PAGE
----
NGFA recently released a pair of economic analyses that estimate up to $2.9 billion in economic losses have been sustained by the U.S. corn, distillers grains and soy sectors in the aftermath of the enforcement of a zero-tolerance policy on Syngenta’s Agrisure Viptera™ MIR 162 corn technology in U.S. export shipments to China, where the trait has not been approved yet for import as food or feed.
But according to a second NGFA analysis, U.S. growers, grain handlers and exporters could sustain an even greater economic impact – up to $3.4 billion – during the 2014/15 marketing year that starts Sept. 1 given Syngenta North America Inc.’s decision to launch seed sales of its new Viptera Duracade™ 5307 biotech-enhanced corn well before the earliest regulatory-approval timelines in key U.S. corn export markets (including China). Syngenta has said seed sales of Duracade 5307 are expected to result in the planting of between 250,000 and 300,000 acres in portions of as many as 19 U.S. Corn Belt states.
The NGFA stressed that it strongly supports agricultural biotechnology and other scientific and technological innovations that contribute to efficient production and availability of a safe, abundant, affordable and high-quality food and feed supply for U.S. and world consumers. In addition, the NGFA said it is working in tandem with the North American Export Grain Association; corn, soybean and other grower organizations; biotechnology providers; and the seed industry in trying to improve the timeliness and synchronization of U.S. and foreign governmental approvals of biotech-enhanced traits.
However, the NGFA said its economic analyses of the impacts of the trade disruptions resulting from the detection of unapproved Agrisure Viptera MIR 162 provides a “case study” on the ramifications of commercializing crop biotechnology before securing import approvals from major U.S. export markets – particularly foreign countries with a zero-tolerance policy for the presence of unapproved biotech-enhanced traits.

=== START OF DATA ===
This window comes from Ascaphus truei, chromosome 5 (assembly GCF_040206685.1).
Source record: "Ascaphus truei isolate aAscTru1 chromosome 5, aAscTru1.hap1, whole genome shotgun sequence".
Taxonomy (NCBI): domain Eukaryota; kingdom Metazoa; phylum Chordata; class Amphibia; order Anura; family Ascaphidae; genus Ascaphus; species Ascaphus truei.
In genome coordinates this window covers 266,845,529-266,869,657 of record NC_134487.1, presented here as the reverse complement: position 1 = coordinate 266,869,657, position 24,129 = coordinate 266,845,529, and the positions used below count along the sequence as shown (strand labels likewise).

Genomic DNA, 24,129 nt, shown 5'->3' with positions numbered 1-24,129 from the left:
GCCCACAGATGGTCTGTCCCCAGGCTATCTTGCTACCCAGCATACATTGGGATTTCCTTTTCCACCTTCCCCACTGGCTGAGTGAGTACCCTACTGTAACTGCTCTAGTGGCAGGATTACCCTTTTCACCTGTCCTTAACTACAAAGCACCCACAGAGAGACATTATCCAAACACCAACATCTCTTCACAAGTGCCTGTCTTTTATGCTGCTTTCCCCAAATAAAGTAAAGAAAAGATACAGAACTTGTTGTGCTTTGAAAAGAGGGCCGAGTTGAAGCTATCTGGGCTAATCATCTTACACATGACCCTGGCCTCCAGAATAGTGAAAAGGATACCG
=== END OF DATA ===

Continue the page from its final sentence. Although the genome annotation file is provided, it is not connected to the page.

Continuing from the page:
“Regaining and maintaining access to the Chinese import market, as well as preserving access to other U.S. export markets, is critically important to the short- and long-term prospects of U.S. agriculture,” said NGFA President Randy Gordon. “These export markets are key drivers of producer profitability, current and future economic growth for U.S. agriculture, and achieving global food security.”
The NGFA noted that the U.S. Department of Agriculture (USDA) currently forecasts China’s corn imports will increase from 2.7 million metric tons in 2012 to 22 million metric tons by 2023, accounting for nearly half the projected growth in world corn trade over that time span. For the current 2013/14 marketing year, USDA had projected before the trade disruption that the United States would be the principal corn exporter to China – at an estimated 7 million metric tons. However, U.S. corn export shipments to China reported on an aggregated basis to the NGFA by U.S. exporters have amounted to only 1.23 million metric tons thus far.
The NGFA’s study found that in the aftermath of the disruption in U.S. corn shipments to China that began in November 2013 following the detection of MIR 162, financial losses to the U.S. corn, distillers dried grains with solubles (DDGS) and soybean sectors are estimated to range from $1 billion to $2.9 billion. U.S. corn trade with China has come to a standstill since then, and trade with China in DDGS and other U.S. commodities is being conducted in a riskier market environment. For instance, U.S. exporters have reported that China has detained and tested several shipments of U.S. soybeans following the detection of MIR 162, and that some U.S. soybean sales to China have been reduced or canceled as a result. China has responded by significantly increasing imports of U.S. grain sorghum, originating corn from Ukraine and utilizing its domestic stocks. Most recently, Brazil and Argentina were granted approval to begin exporting corn to China.
Meanwhile, the NGFA analysis estimates that U.S. corn prices would have been 11-cents-per-bushel greater if the MIR 162-related trade disruption with China had not occurred. The study found that applying this price-depressing impact across U.S. corn production amounts to a $1.144 billion loss for U.S. corn farmers over the last nine months of the current 2013/14 marketing year. At the time NGFA conducted the analysis, it was uncertain if and when China would approve MIR 162 corn for import during the current marketing year that ends Aug. 31."
Farmers are really going to need that $2.9 billion after this years losses.
Maybe we will learn our lesson, it's a global marketplace.